I work as a software engineer with a team of 12 others. We recently had a Sr dev get promoted to architect. He recently got a talking to by the software director for being unprofessional, aggressive, and belittling to several team members. Afterwards the software director met with us individually to try to get us to work together and try to make it work.

Just days later the architect took a special interest in an in-progress feature (about a 3 day task) that another engineer and I are pair programming on. In our daily status update meeting he convinced my project manager to allow him to do a code review for each daily commit of the in-progress code.

We're using our source control system to do the code review without having to all be at an in-person meeting. So my pair partner and I received the first review back with over 20 comments on stuff that would have been taken care of had he waited to do the review after the task was done.

I personally never heard of doing code reviews on in-progress code. It seems wasteful to me.

My concern is he might try to use these reviews as fodder to undermine my skill and cause trouble. How do I professionally respond to the comments saying that my partner and I already planned the additional things he's pointing out but we're deferring them until later in the process?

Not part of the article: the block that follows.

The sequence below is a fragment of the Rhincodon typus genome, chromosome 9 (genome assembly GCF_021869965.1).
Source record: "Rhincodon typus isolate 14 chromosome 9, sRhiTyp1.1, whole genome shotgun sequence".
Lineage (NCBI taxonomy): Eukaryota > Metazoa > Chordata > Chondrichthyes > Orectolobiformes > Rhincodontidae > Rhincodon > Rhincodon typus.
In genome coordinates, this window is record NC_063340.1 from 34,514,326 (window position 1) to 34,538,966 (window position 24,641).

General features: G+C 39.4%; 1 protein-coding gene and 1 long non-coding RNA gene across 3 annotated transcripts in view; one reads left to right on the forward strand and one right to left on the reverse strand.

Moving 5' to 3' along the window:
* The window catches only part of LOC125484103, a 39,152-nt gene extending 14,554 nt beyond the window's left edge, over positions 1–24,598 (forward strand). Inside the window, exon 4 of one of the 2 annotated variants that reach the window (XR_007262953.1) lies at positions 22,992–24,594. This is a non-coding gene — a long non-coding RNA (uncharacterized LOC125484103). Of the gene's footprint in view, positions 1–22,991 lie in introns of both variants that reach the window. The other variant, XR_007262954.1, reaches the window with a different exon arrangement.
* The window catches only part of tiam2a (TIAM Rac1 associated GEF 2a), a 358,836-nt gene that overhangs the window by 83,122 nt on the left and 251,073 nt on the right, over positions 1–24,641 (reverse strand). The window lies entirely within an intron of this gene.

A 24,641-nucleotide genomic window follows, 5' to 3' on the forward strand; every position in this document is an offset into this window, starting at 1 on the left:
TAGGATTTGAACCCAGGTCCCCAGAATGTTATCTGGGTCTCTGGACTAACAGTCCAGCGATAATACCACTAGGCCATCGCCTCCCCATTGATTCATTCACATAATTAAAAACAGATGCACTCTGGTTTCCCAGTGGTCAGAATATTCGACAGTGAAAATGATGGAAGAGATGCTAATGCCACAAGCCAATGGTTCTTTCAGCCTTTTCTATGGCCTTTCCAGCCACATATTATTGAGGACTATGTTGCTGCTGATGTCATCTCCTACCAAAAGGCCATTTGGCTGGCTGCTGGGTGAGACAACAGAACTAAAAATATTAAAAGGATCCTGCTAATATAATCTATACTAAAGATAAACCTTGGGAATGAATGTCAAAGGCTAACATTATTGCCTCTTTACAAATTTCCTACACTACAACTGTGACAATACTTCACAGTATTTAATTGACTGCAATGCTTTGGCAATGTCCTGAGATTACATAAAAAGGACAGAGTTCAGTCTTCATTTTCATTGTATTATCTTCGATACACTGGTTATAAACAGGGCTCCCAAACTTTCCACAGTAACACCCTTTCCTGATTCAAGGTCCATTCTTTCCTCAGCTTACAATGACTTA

EDIT: To clarify and add a bit more details, the code reviewer's comments were not regarding adding tests or code comments. These were things like adding authorization checks to api endpoints and adding staging and production configurations. We intentionally left those off to have easier access to them during development. Plus config settings change during dev and constantly visiting stage and prod for every config setting change is a waste of time

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    Isn't pair programming the most extreme form of in-progress review? The problem with your architect's review is that it is being done without the context of what was planned to be done today and what is planned for tomorrow. Commented Nov 12, 2016 at 23:19